April 20, 2009
April 25, 2009 is Parental Alienation Awareness Day. When I first saw the phrase "parental alienation", it was a true revelation. I never imagined it was possible for someone to program or condition a child to reject a loving parent, one with whom that child once shared a close relationship. It is possible, and it happens everyday to tens of thousands of parents and grandparents.
The resiliency and flexibility of children, especially young children, is often spoken of as an advantage as young ones navigate life's changes. The other side of the coin is that children who are dependent upon adults for care and support are easily conditioned to accept the ideas and perspectives those adults convey.
What is parental alienation? According to the Parental Alienation and Awareness Organization, "Parental alienation involves the systematic brainwashing and manipulation of children with the sole purpose of destroying a loving and warm relationship they once shared with a parent.
Parental alienation and hostile aggressive parenting deprives children of their right to be loved by and showing love for both of their parents.
Parents/guardians using alienation tactics to hurt the other 'target' parent have been compared to cult leaders. These people put their own hatred, anger and motives before their own child's emotional and mental health. In effect, they treat their children as nothing more than possessions, and ammunition to hurt the 'target' parent.
Professionals argue whether Parental Alienation is a Syndrome or not. But they all agree that the problem exists and it's damaging to children, and can affect them into adulthood."
Beyond this, parental alienation is child abuse. Yes, the "targeted parent" is hurt and injured by their child's rejection. Even more damaged, though, is the child who is manipulated into discarding a caring parent. Imagine how it could be possible to love half of yourself and hate the other half. It is a recipe for depression, resentment, and mental illness. Children who are the victims of parental alienation are constantly bombarded with negative messages about one of their parents. Often, the children are not free to express love for both parents. Commonly, the custodial parent/other relative conditions the child to see the non-custodial parent as uncaring, selfish, defective, less deserving of respect, etc. How could any child emerge from this matrix with a sound mind and spirit?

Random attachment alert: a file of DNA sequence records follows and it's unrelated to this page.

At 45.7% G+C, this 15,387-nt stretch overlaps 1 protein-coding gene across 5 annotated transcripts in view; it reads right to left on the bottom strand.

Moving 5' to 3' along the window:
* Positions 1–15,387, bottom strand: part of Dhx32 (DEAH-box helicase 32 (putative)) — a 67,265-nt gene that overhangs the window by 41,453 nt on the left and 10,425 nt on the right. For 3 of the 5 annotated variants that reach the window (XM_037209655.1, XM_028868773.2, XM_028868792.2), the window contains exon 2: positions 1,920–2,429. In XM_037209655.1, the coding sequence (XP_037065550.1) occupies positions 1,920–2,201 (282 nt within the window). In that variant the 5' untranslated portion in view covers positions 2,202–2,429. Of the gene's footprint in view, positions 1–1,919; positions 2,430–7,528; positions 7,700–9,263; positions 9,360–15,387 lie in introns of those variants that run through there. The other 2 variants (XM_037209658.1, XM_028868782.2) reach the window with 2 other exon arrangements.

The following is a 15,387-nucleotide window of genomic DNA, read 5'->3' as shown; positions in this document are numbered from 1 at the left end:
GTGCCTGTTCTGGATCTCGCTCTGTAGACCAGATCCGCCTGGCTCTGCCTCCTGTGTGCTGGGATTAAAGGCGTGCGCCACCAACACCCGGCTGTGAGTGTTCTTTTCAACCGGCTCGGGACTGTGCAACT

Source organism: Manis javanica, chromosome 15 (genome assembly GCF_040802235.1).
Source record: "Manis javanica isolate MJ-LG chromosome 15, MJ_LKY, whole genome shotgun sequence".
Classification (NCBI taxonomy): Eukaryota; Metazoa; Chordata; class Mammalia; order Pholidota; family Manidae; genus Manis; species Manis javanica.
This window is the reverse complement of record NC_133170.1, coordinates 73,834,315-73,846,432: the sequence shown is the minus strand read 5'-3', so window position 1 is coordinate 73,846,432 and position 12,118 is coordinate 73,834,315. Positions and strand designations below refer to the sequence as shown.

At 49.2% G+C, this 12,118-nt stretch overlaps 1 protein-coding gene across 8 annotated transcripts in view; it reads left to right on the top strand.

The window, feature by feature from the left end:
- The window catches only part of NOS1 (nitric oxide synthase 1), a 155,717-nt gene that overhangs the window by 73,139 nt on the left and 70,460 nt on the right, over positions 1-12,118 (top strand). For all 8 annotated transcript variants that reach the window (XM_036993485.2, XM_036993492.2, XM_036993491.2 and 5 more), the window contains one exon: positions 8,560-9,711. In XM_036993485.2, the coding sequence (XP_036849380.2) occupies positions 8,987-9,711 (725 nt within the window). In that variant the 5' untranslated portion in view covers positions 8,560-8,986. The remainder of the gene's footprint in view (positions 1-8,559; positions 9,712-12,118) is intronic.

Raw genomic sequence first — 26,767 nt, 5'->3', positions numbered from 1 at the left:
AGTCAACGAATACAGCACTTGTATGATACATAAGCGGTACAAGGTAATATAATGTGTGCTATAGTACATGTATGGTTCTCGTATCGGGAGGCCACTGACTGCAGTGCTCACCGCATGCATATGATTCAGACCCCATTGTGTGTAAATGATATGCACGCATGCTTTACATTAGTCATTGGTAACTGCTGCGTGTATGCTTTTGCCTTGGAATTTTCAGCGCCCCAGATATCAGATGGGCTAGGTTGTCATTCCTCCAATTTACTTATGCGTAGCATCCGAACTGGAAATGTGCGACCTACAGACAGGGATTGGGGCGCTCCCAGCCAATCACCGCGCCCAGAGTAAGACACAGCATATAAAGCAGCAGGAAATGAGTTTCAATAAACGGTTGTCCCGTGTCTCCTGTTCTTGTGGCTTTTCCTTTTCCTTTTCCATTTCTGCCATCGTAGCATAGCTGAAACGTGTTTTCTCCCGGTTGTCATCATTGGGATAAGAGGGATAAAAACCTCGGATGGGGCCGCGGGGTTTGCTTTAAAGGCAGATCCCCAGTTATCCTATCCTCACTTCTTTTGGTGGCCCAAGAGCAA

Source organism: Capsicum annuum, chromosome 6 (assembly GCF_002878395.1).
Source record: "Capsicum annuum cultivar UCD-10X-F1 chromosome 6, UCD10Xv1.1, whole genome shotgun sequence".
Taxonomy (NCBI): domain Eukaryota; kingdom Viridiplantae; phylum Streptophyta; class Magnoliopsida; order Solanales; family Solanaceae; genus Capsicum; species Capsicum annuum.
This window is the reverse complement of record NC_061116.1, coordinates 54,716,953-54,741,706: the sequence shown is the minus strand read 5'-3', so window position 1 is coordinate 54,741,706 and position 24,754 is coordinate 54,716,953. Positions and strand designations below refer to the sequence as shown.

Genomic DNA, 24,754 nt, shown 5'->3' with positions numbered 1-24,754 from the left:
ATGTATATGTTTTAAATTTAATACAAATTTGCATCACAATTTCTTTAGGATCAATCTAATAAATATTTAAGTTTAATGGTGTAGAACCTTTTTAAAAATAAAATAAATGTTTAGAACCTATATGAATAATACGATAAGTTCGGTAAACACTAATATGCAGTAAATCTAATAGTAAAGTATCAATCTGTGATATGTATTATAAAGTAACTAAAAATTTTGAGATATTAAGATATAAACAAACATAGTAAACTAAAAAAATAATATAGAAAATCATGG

Every conscious and aware person moving through a divorce is injured in the process. True recovery is difficult and will test your metal. Divorce is a type of death and in it one experiences the death of dreams, hopes, and plans for a future. It is tempting to bounce anger off every target.
April 25, 2009 is Parental Alienation Awareness Day. It a day to remember the old medical oath, "Do no harm."
Some early signs of Parental Alienation:
* Children perceive one parent as causing financial problems of the other parent
* Children appear to have knowledge of details relating to the legal aspects of the divorce or separation
* Children show sudden negative change in their attitude toward a parent/guardian
* Children appear uneasy around target parent - they resort to "one word" answers and fail to engage openly in conversations as they previously have done
* Children are uncharacteristically rude and/or belligerent to target parent
* Access time is not occurring as agreed upon or court ordered - visitation is being unilaterally cut back by the other parent
* Hostile Aggressive Parent (HAP) parent undermines the other parent or speaks disparagingly about other parent in the presence of the children
* HAP parent starts making reference to other parent as being abusive and a risk to the children with no apparent good reason
* Allowing children to choose whether or not to visit a parent, even though the court has not empowered the parent or children to make that choice;
* Telling the children about why the marriage failed and giving them the details about the divorce or separation settlement;
* Refusing the other parent access to medical and school records or schedules of extracurricular activities;
* Blaming the other parent for not having enough money, changes in lifestyle, or other problems in the child's presence;
* Rigid enforcement of the visitation schedule for no good reason other than getting back at the other parent;
* False allegations of sexual abuse, drug and alcohol use or other illegal activities by the other parent;
* Asks the children to choose one parent over the other;
* Reminding the children that the children have good reason to feel angry toward their other parent;
* Setting up temptations that interfere with visitation;
* Giving the children the impression that having a good time on a visit will hurt the parent;
* Asking the children about the other parent's personal life;
* 'Rescuing' the children from the other parent when there is no danger.
If you believe you or a child in your family is a victim of parental alienation, seek legal and emotional support. Unchallenged, parental alienation kills the parent-child bond. For more information, go to paawareness.org.